The prospective, non-randomized, single-arm study is slated to enroll 60 patients, who will be implanted with the MVAD pump via sternotomy or thoracotomy, with a primary endpoint of survival at 6 months, HeartWare said.
The 1st patients in the trial were implanted at the Freeman Hospital in Newcastle upon Tyne, England, and the Medical University AKH Vienna, Framingham, Mass.-based HeartWare said.
The company is chasing arch-rival Thoratec (NSDQ:THOR) and its next-gen HeartMate III device. In May Thoratec said it expects to release its device in Europe later this year. Today HeartWare said it asked the FDA for an investigational device exemption for a U.S. MVAD trial; a bid for a 15-patient trial north of the border is under review by Health Canada and expected to begin later this year, the company said.
“With the successful completion of these first implants in Europe, we are taking the next significant step in our efforts to help patients worldwide who suffer from advanced heart failure,” president & CEO Doug Godshall said in prepared remarks. “The MVAD pump is less than half the size of our HVAD pump – currently the smallest commercialized full-support device – and is designed to be implanted through a less-invasive thoracotomy technique. In addition, the MVAD system controller and battery unit, called Peripherals for an Active Lifestyle (Pal), is expected to greatly enhance the user experience.”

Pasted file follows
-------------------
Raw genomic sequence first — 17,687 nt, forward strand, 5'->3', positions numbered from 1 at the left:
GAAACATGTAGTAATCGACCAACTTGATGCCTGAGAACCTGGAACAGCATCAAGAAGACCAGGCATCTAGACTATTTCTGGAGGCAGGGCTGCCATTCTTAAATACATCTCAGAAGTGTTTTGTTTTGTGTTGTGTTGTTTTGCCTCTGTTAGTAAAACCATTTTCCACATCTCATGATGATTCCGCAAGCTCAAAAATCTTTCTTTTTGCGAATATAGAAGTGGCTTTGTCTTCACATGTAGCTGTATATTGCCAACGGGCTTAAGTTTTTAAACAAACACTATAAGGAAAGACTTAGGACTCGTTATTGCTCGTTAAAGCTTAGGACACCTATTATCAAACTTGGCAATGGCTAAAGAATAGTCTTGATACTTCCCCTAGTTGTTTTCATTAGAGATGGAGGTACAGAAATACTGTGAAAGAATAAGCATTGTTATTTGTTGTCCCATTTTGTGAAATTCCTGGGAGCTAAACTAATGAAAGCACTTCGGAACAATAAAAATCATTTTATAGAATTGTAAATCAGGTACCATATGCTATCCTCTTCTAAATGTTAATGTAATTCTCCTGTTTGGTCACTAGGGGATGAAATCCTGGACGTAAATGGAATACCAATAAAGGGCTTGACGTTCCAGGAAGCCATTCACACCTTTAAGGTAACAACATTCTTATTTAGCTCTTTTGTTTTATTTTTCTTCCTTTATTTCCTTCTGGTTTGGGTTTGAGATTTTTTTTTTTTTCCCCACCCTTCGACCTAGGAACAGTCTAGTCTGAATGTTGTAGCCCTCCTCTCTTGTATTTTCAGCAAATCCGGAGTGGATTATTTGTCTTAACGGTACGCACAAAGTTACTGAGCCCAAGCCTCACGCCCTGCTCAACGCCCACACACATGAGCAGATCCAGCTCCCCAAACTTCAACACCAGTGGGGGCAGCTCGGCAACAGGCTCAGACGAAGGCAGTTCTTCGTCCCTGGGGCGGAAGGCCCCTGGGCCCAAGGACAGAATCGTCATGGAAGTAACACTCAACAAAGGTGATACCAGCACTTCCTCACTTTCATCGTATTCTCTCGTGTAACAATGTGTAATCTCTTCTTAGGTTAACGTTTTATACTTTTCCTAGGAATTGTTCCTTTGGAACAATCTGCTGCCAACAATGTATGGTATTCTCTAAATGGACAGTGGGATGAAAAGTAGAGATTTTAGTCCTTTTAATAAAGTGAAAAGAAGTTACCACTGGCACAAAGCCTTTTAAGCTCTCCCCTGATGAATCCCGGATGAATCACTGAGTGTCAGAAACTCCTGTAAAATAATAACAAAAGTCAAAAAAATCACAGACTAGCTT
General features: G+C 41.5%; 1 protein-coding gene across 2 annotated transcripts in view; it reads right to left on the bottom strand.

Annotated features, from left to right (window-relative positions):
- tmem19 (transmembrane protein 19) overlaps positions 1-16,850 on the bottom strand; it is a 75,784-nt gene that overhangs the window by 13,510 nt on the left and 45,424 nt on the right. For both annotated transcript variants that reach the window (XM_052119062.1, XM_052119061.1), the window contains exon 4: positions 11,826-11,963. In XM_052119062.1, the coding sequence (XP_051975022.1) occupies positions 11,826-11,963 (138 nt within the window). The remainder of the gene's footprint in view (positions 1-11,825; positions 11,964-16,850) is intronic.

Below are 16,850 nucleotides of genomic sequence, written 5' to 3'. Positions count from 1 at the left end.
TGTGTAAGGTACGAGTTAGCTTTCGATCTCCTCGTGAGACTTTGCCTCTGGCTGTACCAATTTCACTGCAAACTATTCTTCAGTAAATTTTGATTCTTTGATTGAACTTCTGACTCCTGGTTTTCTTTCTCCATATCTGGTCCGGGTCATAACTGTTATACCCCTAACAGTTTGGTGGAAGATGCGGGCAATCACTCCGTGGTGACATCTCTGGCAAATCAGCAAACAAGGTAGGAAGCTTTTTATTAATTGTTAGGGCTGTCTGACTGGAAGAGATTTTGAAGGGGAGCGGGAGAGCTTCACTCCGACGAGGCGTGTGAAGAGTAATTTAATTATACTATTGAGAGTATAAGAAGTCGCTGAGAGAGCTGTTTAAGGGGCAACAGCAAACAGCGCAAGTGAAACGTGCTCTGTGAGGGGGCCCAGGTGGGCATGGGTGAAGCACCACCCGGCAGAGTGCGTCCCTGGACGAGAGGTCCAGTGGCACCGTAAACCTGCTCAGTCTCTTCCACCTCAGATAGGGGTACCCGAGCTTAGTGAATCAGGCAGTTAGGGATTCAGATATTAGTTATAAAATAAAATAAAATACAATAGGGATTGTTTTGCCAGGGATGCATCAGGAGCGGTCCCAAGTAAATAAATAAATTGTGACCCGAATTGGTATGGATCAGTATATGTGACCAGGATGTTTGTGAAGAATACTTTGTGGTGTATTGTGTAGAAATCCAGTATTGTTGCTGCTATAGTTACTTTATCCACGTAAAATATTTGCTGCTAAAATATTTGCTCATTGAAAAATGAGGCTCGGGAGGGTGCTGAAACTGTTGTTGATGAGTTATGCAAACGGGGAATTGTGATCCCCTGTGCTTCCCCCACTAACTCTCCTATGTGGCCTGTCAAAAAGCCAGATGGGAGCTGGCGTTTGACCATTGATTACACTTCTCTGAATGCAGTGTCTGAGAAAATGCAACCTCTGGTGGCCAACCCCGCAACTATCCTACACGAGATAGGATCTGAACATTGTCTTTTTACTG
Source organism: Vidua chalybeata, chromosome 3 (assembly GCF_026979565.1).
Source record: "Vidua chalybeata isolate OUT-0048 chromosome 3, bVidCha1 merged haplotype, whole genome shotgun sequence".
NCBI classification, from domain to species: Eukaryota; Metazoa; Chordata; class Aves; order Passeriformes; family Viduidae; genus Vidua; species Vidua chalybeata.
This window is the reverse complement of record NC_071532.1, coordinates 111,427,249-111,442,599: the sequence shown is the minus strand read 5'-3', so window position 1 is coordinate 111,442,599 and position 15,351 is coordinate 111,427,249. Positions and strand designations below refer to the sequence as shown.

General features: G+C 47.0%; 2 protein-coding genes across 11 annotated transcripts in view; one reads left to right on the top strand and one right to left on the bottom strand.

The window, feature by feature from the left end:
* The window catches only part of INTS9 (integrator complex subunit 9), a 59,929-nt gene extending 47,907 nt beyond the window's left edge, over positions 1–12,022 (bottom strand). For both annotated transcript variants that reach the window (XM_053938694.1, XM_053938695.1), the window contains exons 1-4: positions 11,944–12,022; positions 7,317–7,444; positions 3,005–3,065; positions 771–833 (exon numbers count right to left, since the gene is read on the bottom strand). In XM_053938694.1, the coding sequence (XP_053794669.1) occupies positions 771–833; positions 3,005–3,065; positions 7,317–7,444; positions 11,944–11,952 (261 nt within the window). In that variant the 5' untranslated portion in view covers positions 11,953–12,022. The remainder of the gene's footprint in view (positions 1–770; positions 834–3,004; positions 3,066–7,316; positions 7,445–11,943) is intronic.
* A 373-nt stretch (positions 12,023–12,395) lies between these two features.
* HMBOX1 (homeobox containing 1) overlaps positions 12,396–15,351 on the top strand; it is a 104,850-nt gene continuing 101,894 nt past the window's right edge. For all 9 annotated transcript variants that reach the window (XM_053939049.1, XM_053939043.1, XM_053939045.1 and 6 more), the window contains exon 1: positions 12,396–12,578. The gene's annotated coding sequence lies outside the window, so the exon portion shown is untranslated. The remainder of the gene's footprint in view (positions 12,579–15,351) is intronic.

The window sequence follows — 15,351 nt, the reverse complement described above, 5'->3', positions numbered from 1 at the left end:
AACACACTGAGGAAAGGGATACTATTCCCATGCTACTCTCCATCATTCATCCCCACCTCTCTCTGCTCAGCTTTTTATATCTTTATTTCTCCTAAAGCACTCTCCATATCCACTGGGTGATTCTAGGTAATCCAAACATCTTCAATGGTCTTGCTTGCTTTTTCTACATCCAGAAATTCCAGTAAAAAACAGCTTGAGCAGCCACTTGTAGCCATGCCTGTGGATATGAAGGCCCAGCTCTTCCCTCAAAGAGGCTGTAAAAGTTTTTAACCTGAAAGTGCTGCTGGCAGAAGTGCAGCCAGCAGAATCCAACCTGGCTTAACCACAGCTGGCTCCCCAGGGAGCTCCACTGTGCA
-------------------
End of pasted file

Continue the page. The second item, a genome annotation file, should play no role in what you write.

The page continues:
“We are encouraged by the initial implant and early post-operative experience with the MVAD System and believe that the benefits of this novel device have the potential to lead to better patient outcomes and an improved quality of life for patients,” said trial investigator Dr. Stephan Schueler of Freeman Hospital.
“Since the MVAD pump requires a comparatively small thoracic space, it will be even more conducive to minimally invasive implant techniques, which is our preferred approach today with the current-generation HVAD Pump,” added investigator Dr. Daniel Zimpfer of the Medical University AKH Vienna. “The MVAD device has the potential to reduce surgical trauma, enable use of fewer blood products during the procedure, decrease adverse events and lower post-implant hospitalization time. Reducing the invasiveness of the surgery will not only enable us to treat a greater proportion of patients with heart failure but may offer a more attractive option to patients at an earlier stage of the disease progression.”